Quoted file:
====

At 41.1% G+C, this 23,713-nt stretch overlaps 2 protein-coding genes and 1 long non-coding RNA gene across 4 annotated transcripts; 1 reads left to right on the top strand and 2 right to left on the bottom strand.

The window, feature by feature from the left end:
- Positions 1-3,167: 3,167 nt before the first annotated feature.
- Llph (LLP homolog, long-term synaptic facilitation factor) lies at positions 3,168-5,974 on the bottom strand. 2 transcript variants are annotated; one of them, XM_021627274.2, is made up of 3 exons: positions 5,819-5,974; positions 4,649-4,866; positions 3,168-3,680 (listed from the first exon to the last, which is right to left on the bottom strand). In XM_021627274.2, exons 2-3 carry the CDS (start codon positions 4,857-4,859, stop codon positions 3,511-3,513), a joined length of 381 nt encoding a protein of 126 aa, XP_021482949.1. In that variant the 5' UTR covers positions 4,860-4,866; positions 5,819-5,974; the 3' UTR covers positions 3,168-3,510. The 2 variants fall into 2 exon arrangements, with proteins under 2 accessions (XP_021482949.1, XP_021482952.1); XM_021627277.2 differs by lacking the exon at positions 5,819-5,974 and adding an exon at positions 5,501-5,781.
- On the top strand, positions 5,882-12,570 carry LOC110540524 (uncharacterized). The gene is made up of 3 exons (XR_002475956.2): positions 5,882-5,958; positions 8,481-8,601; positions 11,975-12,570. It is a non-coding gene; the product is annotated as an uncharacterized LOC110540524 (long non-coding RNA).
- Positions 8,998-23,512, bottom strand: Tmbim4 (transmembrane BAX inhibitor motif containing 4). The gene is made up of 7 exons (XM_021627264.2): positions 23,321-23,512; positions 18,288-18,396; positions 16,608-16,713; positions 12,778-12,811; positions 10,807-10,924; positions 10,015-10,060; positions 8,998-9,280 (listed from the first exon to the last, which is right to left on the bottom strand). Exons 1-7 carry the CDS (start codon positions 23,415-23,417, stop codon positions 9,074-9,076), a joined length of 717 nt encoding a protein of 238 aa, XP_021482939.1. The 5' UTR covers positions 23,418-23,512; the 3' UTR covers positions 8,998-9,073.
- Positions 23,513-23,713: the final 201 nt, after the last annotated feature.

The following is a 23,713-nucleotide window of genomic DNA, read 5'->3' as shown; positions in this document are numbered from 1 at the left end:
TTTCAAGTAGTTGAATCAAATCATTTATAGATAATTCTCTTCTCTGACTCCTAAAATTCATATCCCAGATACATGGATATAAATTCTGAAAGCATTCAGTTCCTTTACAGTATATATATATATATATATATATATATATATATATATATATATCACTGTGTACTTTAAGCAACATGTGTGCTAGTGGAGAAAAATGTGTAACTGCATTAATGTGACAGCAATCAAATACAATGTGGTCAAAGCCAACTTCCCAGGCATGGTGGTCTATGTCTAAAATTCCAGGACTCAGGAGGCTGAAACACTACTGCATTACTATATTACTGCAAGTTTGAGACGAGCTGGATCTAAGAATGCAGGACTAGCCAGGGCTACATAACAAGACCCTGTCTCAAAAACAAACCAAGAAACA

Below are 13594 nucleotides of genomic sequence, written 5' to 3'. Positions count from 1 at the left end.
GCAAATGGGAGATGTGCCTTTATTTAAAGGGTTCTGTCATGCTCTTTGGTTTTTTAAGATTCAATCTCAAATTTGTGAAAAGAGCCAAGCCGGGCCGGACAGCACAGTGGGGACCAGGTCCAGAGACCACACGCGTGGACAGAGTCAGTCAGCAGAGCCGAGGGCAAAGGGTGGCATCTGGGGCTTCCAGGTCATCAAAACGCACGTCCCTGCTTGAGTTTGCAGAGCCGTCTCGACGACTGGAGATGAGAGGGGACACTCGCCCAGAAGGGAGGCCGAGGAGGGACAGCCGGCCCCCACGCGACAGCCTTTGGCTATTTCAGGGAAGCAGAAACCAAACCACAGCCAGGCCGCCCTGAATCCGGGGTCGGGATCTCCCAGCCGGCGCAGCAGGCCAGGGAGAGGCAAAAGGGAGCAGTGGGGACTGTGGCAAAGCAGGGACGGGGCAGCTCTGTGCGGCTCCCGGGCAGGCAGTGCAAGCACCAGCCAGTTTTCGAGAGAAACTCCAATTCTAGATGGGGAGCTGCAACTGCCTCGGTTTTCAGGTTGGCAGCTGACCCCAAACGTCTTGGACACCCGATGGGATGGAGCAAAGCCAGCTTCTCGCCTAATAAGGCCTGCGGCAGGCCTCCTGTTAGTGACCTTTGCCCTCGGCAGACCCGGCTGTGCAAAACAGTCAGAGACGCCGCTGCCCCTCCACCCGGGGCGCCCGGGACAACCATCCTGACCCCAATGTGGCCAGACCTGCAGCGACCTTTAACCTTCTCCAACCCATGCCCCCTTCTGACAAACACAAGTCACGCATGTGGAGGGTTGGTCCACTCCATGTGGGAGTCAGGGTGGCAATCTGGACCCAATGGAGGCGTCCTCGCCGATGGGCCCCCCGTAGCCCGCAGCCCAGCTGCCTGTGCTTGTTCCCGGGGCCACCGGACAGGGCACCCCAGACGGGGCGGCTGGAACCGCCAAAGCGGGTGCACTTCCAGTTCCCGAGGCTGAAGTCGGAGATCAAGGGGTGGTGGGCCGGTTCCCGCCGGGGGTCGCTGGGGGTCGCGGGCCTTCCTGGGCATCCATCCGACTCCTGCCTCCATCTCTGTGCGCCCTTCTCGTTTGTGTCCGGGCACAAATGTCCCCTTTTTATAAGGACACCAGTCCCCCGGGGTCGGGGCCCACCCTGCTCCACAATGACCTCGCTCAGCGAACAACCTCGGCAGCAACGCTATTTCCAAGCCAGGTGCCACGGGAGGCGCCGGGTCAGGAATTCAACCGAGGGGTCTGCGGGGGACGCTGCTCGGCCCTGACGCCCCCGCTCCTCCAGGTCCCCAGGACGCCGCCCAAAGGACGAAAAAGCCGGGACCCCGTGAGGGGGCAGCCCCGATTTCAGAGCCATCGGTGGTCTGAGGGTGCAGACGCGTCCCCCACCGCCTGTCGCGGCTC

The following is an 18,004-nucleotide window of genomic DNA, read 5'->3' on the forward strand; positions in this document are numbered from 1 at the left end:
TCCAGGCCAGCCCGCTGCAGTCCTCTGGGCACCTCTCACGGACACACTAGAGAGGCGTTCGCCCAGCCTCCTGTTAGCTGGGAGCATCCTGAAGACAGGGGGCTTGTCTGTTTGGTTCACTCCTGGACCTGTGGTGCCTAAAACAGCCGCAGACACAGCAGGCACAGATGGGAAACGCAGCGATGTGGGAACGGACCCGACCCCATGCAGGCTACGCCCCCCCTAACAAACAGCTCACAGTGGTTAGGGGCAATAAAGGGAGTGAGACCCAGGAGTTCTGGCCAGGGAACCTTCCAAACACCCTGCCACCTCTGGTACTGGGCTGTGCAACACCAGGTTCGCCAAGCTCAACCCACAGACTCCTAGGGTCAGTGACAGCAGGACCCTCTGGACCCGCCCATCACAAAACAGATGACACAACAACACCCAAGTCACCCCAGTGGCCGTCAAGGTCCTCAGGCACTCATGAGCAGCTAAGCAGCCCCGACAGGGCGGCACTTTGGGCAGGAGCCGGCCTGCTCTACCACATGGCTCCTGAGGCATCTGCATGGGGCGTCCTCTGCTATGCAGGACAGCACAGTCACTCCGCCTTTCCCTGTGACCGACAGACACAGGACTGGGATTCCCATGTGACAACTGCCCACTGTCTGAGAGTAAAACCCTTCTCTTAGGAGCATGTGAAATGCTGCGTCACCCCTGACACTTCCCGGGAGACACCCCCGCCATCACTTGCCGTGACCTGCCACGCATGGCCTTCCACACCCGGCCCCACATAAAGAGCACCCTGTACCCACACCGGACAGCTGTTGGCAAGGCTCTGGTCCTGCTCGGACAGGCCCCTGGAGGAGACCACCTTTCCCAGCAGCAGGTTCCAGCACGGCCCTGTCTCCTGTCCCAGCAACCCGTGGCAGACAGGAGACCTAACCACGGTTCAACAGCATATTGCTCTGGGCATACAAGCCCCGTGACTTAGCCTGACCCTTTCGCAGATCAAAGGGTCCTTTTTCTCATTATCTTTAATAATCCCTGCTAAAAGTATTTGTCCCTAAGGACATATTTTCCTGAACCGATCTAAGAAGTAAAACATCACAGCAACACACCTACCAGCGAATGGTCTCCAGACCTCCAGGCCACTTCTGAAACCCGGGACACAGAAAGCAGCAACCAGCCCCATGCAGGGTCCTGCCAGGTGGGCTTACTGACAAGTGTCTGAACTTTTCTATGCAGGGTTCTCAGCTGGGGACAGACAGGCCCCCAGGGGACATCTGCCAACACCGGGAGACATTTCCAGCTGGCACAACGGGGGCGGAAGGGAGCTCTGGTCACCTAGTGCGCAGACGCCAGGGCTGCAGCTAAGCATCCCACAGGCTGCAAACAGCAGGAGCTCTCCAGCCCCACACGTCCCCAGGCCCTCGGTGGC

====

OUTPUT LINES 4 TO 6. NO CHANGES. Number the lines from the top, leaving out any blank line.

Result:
- Llph (LLP homolog, long-term synaptic facilitation factor) lies at positions 3,168-5,974 on the bottom strand. 2 transcript variants are annotated; one of them, XM_021627274.2, is made up of 3 exons: positions 5,819-5,974; positions 4,649-4,866; positions 3,168-3,680 (listed from the first exon to the last, which is right to left on the bottom strand). In XM_021627274.2, exons 2-3 carry the CDS (start codon positions 4,857-4,859, stop codon positions 3,511-3,513), a joined length of 381 nt encoding a protein of 126 aa, XP_021482949.1. In that variant the 5' UTR covers positions 4,860-4,866; positions 5,819-5,974; the 3' UTR covers positions 3,168-3,510. The 2 variants fall into 2 exon arrangements, with proteins under 2 accessions (XP_021482949.1, XP_021482952.1); XM_021627277.2 differs by lacking the exon at positions 5,819-5,974 and adding an exon at positions 5,501-5,781.
- On the top strand, positions 5,882-12,570 carry LOC110540524 (uncharacterized). The gene is made up of 3 exons (XR_002475956.2): positions 5,882-5,958; positions 8,481-8,601; positions 11,975-12,570. It is a non-coding gene; the product is annotated as an uncharacterized LOC110540524 (long non-coding RNA).
- Positions 8,998-23,512, bottom strand: Tmbim4 (transmembrane BAX inhibitor motif containing 4). The gene is made up of 7 exons (XM_021627264.2): positions 23,321-23,512; positions 18,288-18,396; positions 16,608-16,713; positions 12,778-12,811; positions 10,807-10,924; positions 10,015-10,060; positions 8,998-9,280 (listed from the first exon to the last, which is right to left on the bottom strand). Exons 1-7 carry the CDS (start codon positions 23,415-23,417, stop codon positions 9,074-9,076), a joined length of 717 nt encoding a protein of 238 aa, XP_021482939.1. The 5' UTR covers positions 23,418-23,512; the 3' UTR covers positions 8,998-9,073.